A normal urea level is an indicator that protein in the body is being metabolized properly. Too much or too little urea in the urine can signal a kidney problem that should be addressed. If your doctor suspects that you may have a kidney problem, he may order a serum urea level test that is also known as a BUN (blood urea nitrogen) test.
Urea is also referred to as carbamide, and is produced by all mammals, some species of fish and amphibians. Urea is a remnant of protein breakdown which is performed by the liver. The urea is then removed from the blood by the kidneys and transported to the urine.
When discussing normal urea levels in the body, it is also important to point out the normal or average amount of urea that is usually excreted on a daily basis. According to Diavant.com healthy individuals must excrete approximately 16 gm of urea throughout the day between both urine and sweat.
Normal urea levels in healthy adults are between 10 and 20 mg/dL. AyurvedicCure.com explains that the BUN levels in pregnant women may actually decrease by as much as 25 percent. It is also important to note that urea levels in women and children are often lower than in men because they metabolize proteins at a faster rate.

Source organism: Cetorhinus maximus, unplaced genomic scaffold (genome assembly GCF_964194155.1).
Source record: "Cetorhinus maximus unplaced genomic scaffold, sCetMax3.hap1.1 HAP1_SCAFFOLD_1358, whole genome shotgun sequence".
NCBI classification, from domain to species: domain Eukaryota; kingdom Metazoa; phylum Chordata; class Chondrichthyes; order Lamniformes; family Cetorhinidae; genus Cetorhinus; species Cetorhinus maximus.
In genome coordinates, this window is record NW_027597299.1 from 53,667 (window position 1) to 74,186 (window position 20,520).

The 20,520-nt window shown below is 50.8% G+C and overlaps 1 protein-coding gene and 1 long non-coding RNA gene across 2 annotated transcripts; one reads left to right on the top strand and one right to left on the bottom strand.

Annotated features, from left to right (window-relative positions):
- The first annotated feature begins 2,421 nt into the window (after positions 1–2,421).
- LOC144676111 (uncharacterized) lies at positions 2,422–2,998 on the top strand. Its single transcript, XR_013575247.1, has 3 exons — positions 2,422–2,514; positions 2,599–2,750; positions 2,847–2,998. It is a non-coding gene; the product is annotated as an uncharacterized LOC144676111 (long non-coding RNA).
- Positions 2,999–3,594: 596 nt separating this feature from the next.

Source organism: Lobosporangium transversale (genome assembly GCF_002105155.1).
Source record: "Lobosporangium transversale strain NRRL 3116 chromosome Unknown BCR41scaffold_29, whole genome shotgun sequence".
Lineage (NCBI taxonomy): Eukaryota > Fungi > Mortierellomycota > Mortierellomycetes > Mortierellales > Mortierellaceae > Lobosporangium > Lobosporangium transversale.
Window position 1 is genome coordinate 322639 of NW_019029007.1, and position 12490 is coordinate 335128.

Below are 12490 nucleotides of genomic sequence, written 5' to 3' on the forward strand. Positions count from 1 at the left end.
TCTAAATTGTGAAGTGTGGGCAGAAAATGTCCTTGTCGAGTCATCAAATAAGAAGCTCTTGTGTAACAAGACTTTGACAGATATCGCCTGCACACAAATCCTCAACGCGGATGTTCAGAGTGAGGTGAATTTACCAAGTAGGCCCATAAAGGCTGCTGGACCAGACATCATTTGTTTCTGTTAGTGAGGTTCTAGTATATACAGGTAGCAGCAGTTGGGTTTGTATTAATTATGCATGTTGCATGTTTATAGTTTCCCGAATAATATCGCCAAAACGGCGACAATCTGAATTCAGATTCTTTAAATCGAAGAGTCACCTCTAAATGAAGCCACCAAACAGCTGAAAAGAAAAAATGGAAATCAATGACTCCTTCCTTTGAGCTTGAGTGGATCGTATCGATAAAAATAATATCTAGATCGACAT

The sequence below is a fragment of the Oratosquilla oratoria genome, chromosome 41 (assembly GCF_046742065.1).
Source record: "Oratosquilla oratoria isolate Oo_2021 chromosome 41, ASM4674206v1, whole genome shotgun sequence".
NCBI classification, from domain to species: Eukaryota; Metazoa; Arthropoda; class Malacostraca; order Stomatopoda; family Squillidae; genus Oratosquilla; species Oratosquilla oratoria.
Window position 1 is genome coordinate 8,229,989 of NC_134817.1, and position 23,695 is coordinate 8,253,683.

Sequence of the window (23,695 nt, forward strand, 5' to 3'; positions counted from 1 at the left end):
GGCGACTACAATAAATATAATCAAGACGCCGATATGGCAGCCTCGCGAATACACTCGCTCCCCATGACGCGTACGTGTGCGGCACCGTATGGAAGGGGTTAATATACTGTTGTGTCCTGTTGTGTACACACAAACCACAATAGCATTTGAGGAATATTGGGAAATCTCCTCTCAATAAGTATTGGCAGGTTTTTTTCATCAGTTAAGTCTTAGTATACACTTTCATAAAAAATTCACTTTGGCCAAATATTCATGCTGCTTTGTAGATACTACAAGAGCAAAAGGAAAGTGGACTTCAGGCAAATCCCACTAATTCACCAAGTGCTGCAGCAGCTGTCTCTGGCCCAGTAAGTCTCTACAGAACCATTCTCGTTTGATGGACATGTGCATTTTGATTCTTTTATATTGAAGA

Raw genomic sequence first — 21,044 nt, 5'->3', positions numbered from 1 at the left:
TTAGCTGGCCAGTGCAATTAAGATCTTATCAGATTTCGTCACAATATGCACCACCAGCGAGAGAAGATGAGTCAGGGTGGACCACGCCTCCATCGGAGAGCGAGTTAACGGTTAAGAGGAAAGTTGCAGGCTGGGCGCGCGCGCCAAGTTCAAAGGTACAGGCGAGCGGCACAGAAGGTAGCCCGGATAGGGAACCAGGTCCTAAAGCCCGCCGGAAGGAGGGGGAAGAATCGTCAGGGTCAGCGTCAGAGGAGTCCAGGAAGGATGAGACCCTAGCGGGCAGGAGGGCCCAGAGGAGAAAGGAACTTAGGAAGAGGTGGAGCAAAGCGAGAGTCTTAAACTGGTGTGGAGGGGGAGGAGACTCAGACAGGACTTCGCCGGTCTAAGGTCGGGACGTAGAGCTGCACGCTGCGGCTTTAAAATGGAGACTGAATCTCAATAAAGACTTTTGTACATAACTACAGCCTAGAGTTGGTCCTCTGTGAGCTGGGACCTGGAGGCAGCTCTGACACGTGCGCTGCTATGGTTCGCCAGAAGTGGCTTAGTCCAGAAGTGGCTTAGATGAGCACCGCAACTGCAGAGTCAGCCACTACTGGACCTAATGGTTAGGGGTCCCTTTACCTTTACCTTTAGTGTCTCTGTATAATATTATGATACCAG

Life Options reports that urea levels in healthy children usually range between 5 and 18 mg/dL. The BUN level in children is usually lower because their bodies break down proteins faster. However, as they get older their normal BUN levels usually increase.
Transamerica Reinsurance, an AEGON Company, explains that urea levels in the elderly may be slightly higher than that of a healthy adult. This is because as people age, their renal functions tend to decrease in efficiency. Normal ranges for the elderly age group are often between 25 and 30 mg/dL.
Abnormal urea levels may be indicative of an underlying health condition. Urea levels that are higher than normal may denote a congestive heart condition, gastrointestinal disorder, urinary obstruction or renal disease. It may also mean that the patient is experiencing dehydration, starvation or shock. According to West Virginia University, lower-than-normal urea levels usually mean that the patient is overhydrated, on a low-protein diet, suffering from malnutrition or liver problems.